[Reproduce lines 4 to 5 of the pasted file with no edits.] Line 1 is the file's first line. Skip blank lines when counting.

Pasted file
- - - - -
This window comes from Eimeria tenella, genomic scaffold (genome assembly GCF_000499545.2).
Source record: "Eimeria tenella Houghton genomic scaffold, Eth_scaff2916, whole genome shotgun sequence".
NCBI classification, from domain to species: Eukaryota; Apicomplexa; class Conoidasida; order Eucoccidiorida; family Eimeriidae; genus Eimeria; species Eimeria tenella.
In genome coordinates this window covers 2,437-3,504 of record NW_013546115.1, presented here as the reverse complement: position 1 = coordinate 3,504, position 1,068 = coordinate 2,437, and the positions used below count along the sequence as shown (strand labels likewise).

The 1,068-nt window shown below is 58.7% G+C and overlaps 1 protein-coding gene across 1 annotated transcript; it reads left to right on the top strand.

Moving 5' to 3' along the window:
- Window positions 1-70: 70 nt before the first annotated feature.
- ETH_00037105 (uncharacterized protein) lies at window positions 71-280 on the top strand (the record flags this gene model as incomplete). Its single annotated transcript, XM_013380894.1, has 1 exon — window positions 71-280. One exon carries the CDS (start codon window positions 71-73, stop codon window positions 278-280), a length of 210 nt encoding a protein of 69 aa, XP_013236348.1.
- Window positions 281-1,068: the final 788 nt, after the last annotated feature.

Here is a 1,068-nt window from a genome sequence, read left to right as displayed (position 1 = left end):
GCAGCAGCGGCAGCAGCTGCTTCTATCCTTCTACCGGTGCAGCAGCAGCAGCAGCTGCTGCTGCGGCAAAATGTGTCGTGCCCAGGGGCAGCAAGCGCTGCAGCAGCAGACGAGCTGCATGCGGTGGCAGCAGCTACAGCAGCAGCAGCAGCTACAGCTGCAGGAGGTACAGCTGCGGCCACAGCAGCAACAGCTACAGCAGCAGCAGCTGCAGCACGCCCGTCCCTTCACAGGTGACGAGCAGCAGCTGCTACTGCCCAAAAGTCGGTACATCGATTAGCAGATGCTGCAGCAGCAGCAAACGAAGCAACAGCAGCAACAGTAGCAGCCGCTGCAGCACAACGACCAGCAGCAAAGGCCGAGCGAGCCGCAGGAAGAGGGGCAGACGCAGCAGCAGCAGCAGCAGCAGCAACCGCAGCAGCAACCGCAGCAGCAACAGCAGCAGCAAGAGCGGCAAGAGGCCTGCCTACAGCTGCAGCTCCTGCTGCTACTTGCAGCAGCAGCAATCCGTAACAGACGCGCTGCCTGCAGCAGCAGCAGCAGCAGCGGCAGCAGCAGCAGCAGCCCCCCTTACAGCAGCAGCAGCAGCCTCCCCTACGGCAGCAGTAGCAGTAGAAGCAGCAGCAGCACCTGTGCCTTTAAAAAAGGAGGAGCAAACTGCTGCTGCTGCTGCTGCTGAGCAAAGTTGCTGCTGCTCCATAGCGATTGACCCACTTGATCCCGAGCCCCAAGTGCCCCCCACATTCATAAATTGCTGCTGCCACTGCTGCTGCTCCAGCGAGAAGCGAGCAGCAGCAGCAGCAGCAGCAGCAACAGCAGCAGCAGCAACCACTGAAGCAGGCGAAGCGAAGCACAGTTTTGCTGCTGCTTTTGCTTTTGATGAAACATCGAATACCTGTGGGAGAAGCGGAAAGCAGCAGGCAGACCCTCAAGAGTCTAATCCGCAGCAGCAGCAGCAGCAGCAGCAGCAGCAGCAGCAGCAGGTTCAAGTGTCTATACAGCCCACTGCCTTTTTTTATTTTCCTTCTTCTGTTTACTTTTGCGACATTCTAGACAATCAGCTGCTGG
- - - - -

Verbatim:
In genome coordinates this window covers 2,437-3,504 of record NW_013546115.1, presented here as the reverse complement: position 1 = coordinate 3,504, position 1,068 = coordinate 2,437, and the positions used below count along the sequence as shown (strand labels likewise).

The 1,068-nt window shown below is 58.7% G+C and overlaps 1 protein-coding gene across 1 annotated transcript; it reads left to right on the top strand.